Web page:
Private First Class Manuel Pérez, Jr., USA (February 13, 1945)

Manuel Pérez, Jr. was born on March 3, 1923 in Oklahoma City, Oklahoma. He grew up living with his father in Chicago, Illinois. His enlistment record is not one preserved by the National Archives, but by February 13, 1945, Pérez was a Private First Class in the United States Army‘s Company A, 1st Battalion, 511th Parachute Infantry Regiment, 11th Airborne Division.

Pérez’s unit was locked in combat with the Japanese occupiers of the Philippines during the Battle of Manila. On this day seventy years ago in the recapture of Fort William McKinley, using both his own weapons and those he seized from the Japanese soldiers he killed, he routed the enemy out of several strong points with both rifle fire and in hand-to-hand combat. Pérez’s charge cleared the way for his comrades, and saw him posthumously decorated with the Medal of Honor.

From Medal of Honor Citations for World War II (M-S):

Medal of Honor ribbon (foreground); World War II Asiatic-Pacific Campaign ribbon (background)
Medal of Honor ribbon (foreground); World War II Asiatic-Pacific Campaign ribbon (background)
Photo: Military Times’ Hall of Valor


Rank and organization: Private First Class, U.S. Army, Company A 511th Parachute Infantry, 11th Airborne Division. Place and date: Fort William McKinley, Luzon, Philippine Islands, 13 February 1945. Entered service at. Chicago, Ill. G.O. No.: 124, 27 December 1945

Citation: He was lead scout for Company A, which had destroyed 11 of 12 pillboxes in a strongly fortified sector defending the approach to enemy-held Fort William McKinley on Luzon, Philippine Islands. In the reduction of these pillboxes, he killed 5 Japanese in the open and blasted others in pillboxes with grenades. Realizing the urgent need for taking the last emplacement, which contained 2 twin-mount .50-caliber dual-purpose machine guns, he took a circuitous route to within 20 yards of the position, killing 4 of the enemy in his advance. He threw a grenade into the pillbox, and, as the crew started withdrawing through a tunnel just to the rear of the emplacement, shot and killed 4 before exhausting his clip. He had reloaded and killed 4 more when an escaping Japanese threw his rifle with fixed bayonet at him. In warding off this thrust, his own rifle was knocked to the ground. Seizing the Jap rifle, he continued firing, killing 2 more of the enemy. He rushed the remaining Japanese, killed 3 of them with the butt of the rifle and entered the pillbox, where he bayoneted the 1 surviving hostile soldier. Single-handedly, he killed 18 of the enemy in neutralizing the position that had held up the advance of his entire company. Through his courageous determination and heroic disregard of grave danger, Pfc. Perez made possible the successful advance of his unit toward a valuable objective and provided a lasting inspiration for his comrades.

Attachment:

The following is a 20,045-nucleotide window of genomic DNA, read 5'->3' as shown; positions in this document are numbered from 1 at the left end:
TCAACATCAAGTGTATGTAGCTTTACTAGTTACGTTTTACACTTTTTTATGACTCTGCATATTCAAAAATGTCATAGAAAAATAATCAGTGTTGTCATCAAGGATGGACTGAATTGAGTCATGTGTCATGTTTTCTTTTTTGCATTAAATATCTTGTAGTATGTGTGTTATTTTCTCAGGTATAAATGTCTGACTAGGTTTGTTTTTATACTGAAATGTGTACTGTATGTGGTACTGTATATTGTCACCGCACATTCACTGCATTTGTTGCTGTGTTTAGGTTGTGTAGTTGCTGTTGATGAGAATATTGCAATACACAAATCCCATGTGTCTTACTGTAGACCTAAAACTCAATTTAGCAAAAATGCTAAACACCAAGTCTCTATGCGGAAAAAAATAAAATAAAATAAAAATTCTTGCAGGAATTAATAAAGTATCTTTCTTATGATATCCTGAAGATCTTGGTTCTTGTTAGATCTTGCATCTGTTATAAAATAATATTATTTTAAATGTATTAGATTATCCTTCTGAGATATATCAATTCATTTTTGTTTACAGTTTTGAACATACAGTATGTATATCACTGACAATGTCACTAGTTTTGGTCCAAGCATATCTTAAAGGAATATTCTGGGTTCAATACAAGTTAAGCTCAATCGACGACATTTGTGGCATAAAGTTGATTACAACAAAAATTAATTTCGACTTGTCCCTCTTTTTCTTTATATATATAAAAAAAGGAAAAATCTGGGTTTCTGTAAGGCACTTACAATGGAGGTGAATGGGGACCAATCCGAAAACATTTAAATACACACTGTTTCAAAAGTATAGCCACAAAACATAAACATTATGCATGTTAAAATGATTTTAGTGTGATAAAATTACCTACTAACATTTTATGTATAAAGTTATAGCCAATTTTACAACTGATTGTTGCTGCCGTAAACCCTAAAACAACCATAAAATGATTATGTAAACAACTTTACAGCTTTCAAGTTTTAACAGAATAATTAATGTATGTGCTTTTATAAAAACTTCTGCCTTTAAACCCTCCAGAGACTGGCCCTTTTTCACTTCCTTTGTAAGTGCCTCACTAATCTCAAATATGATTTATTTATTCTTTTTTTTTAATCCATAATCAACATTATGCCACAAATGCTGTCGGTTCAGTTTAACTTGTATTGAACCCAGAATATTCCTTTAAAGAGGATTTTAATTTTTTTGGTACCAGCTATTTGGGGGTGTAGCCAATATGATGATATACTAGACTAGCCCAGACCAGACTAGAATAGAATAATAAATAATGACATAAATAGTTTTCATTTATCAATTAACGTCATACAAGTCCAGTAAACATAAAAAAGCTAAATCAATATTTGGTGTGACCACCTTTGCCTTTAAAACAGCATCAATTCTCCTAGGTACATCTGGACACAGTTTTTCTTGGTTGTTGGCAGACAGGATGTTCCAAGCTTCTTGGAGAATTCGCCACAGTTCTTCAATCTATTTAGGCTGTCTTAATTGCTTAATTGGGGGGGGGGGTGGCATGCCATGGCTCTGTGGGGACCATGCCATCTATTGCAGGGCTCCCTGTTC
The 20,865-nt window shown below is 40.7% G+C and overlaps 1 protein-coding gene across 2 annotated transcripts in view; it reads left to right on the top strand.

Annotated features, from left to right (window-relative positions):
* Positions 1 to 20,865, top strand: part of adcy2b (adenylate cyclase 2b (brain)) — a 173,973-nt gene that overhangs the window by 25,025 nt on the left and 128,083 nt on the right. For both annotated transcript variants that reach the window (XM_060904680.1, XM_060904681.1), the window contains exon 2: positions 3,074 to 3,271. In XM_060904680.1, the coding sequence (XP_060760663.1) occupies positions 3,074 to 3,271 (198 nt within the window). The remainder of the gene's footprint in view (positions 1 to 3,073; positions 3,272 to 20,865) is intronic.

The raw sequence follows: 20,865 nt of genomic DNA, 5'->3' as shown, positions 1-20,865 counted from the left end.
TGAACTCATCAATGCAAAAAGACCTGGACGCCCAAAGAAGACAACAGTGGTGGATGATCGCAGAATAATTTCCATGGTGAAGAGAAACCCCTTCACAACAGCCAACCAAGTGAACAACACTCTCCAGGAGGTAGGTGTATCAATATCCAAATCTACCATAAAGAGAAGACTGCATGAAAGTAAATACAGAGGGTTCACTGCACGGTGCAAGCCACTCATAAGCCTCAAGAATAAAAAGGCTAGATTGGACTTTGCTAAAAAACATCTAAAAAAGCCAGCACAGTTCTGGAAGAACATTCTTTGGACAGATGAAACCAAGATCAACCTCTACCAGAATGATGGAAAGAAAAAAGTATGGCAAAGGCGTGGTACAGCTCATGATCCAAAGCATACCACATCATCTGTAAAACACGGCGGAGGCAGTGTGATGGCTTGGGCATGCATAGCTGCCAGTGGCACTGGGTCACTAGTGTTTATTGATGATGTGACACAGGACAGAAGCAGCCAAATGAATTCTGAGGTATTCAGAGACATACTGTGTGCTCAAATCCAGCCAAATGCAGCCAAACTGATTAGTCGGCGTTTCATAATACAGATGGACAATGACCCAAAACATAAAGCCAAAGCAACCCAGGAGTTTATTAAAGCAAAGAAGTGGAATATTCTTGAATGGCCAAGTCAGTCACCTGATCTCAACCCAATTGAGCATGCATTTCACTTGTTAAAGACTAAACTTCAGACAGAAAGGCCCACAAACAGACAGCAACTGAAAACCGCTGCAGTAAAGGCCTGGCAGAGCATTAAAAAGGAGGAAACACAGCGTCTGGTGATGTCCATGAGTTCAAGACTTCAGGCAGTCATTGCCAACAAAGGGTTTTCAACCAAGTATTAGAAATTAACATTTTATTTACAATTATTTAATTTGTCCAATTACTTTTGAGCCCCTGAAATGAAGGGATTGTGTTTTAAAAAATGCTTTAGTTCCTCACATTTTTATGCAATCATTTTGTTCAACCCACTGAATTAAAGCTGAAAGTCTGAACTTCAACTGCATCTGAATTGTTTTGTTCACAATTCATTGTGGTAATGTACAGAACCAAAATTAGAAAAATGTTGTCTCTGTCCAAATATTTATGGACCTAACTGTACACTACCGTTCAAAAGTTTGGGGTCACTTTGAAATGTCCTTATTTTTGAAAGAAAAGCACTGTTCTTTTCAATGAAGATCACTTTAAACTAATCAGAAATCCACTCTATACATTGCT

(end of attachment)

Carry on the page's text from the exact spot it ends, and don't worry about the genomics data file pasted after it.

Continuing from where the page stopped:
Manuel Pérez, Jr. was killed in action one month later on March 14, 1945. His remains were brought home and laid to rest in the Fairlawn Cemetery of Oklahoma City.

Both the 511th Parachute Infantry and the 11th Airborne Division are presently inactive.


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